12. Thank you for your time. I’m still stuck with a dilemma. I haven’t heard any voices in my head at all (except for my own, of course). Since I have never been tempted to rape children, I can only assume that either the angel Satan does not exist, or if he exists, he is not concerned with my sexual habits.

    Your god doesn’t sound any different to me than the god Allah, except that there are three of your gods and only one of Allah. Both of them say, “Follow me or I will send you to hell.” If I choose either god and the other is the correct one, I’m in a very bad place.

    If I ever hear a voice in my head that isn’t mine, I’ll be sure to consult you before doing anything potentially destructive. But I’m afraid if I don’t hear any voices at all, I won’t have any way to know if any of the gods are real or not. (I guess if I get magical powers, maybe that would be as good as hearing a voice, but so far I have had neither experience.)

    Thank you again. I hope you’re right, because you seem nice, and it would be a shame for you and I to be in Allah’s hell together when we’re both just trying to be good people.

    • Thanks for your kind words hambydammit. You are a good person, ready to learn, and in time there might be hope for you. I leave you with the last pieces of knowledge for your betterment.

      1) You do hear voices in your head. They tell you that there is no God. Of course they are no audible voices, but perceived nonethelesss. Think of when you were tempted to steal marmalade as a child. Did you hear a “voice”? No.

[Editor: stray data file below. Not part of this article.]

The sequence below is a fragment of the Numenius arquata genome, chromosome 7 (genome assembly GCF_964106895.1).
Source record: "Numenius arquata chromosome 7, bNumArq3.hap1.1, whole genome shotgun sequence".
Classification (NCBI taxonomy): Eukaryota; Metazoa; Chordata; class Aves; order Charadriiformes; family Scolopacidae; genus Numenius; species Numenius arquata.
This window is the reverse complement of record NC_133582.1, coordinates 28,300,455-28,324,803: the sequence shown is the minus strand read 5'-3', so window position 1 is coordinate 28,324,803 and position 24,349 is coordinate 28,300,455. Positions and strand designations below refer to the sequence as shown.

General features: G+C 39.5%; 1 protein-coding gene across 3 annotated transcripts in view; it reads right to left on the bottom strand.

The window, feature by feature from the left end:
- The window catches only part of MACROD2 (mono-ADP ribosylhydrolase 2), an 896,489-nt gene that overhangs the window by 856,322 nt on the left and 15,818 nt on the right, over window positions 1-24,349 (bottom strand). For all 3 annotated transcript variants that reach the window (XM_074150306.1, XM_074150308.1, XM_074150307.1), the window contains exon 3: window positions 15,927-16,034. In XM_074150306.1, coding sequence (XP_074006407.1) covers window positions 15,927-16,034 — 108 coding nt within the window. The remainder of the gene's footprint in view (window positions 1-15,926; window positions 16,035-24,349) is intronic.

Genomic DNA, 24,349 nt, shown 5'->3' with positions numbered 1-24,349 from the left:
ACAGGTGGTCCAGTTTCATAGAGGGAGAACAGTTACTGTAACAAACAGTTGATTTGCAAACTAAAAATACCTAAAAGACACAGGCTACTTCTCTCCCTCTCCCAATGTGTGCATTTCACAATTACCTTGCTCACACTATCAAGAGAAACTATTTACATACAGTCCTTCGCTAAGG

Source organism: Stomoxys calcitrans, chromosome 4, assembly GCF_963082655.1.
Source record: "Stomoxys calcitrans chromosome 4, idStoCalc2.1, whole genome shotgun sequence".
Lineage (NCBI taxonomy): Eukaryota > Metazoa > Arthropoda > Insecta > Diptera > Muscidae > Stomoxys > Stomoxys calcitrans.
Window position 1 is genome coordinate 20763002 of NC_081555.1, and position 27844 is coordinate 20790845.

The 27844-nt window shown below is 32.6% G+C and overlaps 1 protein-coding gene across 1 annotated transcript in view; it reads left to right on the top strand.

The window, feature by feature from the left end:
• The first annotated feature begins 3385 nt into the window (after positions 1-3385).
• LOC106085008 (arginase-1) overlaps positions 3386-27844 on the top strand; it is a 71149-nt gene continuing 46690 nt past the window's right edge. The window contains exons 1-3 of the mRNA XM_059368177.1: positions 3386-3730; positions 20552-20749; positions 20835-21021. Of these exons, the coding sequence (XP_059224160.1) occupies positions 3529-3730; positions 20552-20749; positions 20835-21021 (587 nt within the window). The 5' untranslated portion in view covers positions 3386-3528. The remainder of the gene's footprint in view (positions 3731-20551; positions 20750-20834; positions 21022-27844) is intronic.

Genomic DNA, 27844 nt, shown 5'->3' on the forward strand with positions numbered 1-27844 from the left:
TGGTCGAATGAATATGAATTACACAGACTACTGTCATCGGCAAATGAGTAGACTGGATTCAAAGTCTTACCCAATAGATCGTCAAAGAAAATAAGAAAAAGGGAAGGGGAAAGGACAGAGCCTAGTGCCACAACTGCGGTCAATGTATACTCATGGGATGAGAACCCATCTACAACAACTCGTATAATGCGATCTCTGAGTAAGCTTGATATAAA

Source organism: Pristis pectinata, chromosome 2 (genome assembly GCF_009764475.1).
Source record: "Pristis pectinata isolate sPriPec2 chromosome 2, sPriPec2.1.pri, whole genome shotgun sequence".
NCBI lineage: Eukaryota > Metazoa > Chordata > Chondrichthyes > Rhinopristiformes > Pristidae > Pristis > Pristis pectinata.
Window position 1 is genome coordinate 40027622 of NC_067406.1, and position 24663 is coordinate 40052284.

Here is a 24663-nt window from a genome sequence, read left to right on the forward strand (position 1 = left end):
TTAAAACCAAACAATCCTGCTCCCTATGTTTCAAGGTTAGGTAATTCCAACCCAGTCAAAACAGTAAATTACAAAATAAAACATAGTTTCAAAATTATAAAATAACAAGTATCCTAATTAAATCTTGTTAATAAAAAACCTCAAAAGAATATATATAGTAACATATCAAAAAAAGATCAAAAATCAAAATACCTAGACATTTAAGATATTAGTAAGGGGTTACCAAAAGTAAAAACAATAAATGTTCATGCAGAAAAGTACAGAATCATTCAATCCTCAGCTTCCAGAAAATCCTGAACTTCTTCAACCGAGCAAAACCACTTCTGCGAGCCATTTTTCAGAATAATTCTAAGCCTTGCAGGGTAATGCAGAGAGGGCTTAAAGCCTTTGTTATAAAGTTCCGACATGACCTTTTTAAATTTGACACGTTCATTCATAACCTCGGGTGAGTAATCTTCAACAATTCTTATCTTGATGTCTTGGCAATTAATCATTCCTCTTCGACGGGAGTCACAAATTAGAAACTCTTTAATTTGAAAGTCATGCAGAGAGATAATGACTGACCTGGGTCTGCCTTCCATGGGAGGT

2) Satan is very much concerned with your sexual habits, because they are one of the main ways he can ensnare you. Child rape and sodomy and two of his favourite ways. Recently he has even persuaded a lot of people that sodomy is fine. That will provide him with a fine harvest. Again, when people stop hearing the word of God, he has an easier job.
      3) You have not been paying attention again, but I won’t be cross because you have a lot to learn. One God, Three Persons. You should repeat it often.
      4) What child rapists say is obviously irrelevant. God doesn;t really say “follow me or I will send you to hell”. It is more like “reject me and you will consign yourself to hell”, as the judgment corresponds then to one person’s mentality and attitude towards God. Hell is full of people who felt very witty when they lived. You must give it to him, Satan is good ai his job (he is very powerful, as you say).
      5) In order to know that God is real, you must do your homework: read and digest the material given to you and apply yourself to it. Magical powers are not needed. Laziness is severely punished. Laziness united with arrogance is punished with hell.

      I am not sure that you should hope that I am right. You understand that if I am right (and make no mistake: I am absolutely right) you might have, as per today, a huge problem.
      But there might be hope.
      Farewell, live well and, so to speak, die well. Last is the most important thing.

      M